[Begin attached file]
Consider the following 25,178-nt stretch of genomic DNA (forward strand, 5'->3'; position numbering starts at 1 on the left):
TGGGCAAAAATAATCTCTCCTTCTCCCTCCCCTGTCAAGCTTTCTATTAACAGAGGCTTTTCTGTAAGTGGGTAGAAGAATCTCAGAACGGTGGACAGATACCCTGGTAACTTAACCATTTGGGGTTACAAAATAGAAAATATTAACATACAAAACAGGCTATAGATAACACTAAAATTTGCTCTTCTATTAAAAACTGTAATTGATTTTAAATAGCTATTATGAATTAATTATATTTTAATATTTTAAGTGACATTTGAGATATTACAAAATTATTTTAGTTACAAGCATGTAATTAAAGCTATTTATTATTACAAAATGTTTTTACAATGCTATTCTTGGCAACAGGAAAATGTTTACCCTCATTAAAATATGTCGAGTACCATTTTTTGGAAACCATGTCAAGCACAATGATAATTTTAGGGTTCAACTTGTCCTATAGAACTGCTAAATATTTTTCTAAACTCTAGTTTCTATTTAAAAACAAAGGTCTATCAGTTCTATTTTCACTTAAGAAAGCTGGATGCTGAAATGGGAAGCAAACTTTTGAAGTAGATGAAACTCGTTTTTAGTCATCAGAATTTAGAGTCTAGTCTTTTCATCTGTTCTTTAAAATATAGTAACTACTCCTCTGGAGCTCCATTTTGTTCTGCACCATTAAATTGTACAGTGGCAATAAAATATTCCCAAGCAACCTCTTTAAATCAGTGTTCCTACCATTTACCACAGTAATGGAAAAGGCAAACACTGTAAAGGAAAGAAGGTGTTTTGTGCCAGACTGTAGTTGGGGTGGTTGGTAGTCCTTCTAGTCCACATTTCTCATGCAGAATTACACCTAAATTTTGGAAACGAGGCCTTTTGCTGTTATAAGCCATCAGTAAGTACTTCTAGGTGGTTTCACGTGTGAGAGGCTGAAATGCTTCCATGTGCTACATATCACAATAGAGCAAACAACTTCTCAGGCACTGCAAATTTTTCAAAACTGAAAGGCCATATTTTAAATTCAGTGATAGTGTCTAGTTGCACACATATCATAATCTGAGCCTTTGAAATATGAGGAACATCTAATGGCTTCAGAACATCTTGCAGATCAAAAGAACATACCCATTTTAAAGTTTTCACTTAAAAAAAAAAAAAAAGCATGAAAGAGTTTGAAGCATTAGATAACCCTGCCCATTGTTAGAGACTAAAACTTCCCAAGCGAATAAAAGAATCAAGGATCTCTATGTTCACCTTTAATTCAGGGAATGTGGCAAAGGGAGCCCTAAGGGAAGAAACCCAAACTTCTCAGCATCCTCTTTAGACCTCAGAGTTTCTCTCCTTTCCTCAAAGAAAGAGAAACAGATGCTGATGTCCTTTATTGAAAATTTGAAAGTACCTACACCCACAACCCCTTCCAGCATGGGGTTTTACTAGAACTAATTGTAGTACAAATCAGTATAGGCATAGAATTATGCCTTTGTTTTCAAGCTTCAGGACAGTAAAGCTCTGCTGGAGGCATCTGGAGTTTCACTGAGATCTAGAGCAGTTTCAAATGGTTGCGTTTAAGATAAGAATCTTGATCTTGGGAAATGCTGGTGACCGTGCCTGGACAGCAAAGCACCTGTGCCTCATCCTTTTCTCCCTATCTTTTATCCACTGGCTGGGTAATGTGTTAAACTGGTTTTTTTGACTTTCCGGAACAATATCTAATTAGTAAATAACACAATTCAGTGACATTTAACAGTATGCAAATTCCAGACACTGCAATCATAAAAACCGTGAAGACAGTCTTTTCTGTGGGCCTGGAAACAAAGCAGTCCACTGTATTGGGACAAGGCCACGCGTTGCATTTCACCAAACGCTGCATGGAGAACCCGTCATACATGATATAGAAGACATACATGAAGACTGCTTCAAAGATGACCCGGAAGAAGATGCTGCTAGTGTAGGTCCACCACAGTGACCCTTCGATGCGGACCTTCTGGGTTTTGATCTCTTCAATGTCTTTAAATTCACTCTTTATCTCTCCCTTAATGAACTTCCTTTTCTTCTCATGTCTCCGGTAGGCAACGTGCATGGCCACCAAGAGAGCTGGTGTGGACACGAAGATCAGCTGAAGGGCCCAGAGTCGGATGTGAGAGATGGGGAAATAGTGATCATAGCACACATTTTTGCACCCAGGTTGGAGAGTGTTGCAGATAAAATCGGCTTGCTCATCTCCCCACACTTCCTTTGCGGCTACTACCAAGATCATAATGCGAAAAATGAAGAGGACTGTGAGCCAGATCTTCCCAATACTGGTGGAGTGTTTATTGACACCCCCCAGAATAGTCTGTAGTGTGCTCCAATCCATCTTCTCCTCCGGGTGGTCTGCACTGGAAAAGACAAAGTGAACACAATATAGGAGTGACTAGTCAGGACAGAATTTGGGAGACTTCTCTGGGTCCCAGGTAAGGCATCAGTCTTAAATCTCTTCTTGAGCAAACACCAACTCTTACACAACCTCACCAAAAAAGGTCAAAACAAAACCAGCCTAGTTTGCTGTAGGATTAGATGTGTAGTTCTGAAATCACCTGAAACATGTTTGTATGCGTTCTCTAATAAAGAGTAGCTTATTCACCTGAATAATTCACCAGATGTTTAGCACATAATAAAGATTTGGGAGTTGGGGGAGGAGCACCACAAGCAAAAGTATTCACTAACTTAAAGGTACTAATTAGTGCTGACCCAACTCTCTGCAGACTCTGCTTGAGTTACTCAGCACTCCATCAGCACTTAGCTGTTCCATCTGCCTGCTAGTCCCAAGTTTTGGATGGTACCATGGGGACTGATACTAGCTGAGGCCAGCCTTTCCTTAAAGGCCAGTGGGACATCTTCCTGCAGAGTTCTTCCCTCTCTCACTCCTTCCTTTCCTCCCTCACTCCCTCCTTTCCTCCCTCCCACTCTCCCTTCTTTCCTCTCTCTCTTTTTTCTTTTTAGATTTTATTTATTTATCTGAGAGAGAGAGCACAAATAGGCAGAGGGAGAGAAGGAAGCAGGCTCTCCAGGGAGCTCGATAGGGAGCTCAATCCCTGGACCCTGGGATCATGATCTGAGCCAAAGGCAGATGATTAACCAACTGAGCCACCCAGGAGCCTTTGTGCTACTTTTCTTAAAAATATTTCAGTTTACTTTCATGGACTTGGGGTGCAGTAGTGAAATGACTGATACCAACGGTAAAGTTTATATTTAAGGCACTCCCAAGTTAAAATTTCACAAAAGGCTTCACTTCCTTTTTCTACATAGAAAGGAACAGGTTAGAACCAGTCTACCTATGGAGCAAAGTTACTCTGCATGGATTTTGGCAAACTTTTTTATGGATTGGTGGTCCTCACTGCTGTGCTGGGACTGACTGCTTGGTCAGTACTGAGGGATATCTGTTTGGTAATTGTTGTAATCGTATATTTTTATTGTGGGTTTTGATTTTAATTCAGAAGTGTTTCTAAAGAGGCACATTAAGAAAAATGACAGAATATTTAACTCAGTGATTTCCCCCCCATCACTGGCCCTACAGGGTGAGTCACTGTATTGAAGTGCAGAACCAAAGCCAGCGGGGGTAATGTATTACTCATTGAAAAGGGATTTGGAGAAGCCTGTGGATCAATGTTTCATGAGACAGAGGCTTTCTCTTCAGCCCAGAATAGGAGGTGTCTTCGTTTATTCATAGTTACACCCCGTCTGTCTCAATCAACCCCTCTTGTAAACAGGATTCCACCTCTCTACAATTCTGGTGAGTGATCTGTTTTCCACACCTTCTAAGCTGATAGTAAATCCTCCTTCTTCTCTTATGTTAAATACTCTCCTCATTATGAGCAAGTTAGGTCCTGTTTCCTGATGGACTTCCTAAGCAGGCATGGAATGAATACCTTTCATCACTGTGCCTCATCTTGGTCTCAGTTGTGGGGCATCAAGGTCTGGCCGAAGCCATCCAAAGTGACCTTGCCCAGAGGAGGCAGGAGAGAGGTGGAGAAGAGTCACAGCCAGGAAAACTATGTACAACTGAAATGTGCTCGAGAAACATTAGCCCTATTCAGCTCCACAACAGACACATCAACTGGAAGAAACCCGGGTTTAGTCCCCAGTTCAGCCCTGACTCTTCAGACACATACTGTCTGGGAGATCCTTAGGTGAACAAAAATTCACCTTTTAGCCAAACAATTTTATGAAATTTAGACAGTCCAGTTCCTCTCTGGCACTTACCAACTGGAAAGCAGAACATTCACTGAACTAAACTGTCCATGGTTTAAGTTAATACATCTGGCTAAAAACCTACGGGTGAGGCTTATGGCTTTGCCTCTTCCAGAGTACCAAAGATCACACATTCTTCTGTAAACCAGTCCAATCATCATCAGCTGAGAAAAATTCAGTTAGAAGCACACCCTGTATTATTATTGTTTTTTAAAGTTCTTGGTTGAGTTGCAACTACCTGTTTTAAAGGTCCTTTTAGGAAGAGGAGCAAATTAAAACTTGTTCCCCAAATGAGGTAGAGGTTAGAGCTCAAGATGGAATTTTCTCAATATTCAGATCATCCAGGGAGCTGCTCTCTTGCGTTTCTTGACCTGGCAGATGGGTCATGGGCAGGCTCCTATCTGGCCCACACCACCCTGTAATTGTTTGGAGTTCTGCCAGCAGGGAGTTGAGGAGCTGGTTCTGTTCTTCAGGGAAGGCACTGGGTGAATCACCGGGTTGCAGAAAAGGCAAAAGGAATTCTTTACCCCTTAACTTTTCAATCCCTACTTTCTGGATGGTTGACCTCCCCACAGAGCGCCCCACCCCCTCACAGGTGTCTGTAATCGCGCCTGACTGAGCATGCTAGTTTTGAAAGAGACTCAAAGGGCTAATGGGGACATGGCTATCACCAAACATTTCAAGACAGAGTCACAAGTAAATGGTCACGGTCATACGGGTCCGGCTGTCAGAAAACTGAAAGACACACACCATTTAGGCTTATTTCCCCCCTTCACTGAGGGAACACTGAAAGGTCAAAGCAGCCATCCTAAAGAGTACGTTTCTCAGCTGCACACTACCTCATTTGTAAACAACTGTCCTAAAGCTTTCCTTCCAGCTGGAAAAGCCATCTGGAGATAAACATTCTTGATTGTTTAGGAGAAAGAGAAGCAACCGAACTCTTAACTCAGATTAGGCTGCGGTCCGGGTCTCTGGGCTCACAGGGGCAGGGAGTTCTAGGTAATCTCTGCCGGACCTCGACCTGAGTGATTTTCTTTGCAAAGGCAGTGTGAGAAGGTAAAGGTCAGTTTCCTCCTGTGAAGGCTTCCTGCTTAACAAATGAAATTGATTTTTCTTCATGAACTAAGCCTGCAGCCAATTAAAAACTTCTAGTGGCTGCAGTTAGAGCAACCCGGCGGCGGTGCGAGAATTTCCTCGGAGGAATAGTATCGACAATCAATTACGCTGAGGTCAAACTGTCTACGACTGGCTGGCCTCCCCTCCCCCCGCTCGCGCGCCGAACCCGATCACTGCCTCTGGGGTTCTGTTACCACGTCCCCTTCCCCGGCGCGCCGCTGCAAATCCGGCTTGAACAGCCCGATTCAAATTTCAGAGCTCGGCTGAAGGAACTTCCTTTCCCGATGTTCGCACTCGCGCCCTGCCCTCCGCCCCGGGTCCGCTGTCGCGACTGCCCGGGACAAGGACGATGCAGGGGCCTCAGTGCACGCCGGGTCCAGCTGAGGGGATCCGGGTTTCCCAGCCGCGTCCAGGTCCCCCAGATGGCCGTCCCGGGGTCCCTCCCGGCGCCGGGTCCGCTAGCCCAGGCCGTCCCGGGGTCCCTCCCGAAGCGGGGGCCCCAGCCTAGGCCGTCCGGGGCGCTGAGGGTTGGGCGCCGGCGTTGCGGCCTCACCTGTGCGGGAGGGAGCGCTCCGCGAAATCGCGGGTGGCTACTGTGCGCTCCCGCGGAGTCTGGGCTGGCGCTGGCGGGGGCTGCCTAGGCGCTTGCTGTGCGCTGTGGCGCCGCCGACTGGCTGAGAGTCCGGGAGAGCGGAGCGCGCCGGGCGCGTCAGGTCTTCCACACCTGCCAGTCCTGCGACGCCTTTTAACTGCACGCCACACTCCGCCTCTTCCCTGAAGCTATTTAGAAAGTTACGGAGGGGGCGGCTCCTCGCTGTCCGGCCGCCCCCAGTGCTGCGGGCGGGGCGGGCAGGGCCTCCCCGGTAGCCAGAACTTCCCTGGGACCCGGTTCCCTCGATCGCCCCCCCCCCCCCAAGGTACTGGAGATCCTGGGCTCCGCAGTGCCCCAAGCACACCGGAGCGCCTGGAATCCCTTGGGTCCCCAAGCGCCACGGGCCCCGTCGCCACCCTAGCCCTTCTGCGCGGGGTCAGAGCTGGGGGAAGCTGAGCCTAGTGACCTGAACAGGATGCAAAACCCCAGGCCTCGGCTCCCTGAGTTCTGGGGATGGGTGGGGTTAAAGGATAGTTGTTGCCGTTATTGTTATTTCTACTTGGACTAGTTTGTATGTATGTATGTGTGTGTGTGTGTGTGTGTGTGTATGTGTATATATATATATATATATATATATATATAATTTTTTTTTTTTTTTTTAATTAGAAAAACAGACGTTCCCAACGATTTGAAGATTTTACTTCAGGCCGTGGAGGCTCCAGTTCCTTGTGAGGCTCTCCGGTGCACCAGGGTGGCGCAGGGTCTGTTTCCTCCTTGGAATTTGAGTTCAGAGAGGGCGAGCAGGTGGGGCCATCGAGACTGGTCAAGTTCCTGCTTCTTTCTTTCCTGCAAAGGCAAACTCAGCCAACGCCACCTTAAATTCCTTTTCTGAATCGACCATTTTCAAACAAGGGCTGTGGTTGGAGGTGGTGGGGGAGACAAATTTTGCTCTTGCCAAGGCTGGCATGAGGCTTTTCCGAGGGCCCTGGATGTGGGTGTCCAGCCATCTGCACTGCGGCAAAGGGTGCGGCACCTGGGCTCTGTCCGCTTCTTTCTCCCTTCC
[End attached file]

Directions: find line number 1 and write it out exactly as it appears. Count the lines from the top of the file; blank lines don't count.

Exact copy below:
Consider the following 25,178-nt stretch of genomic DNA (forward strand, 5'->3'; position numbering starts at 1 on the left):